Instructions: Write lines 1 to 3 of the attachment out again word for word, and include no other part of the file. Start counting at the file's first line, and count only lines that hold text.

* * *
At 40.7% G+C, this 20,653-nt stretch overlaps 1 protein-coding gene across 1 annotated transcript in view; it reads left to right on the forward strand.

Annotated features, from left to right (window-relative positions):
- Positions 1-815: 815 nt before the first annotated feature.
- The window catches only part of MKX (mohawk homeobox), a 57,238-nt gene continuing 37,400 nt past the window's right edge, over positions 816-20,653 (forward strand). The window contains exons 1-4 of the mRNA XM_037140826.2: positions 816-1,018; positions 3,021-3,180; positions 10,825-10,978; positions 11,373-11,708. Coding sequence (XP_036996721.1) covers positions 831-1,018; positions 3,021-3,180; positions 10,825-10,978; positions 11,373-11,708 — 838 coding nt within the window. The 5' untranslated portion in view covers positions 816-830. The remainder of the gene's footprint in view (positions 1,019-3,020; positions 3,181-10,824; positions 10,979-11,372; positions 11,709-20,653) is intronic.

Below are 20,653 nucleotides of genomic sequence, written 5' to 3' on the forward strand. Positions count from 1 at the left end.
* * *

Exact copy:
At 40.7% G+C, this 20,653-nt stretch overlaps 1 protein-coding gene across 1 annotated transcript in view; it reads left to right on the forward strand.

Annotated features, from left to right (window-relative positions):
- Positions 1-815: 815 nt before the first annotated feature.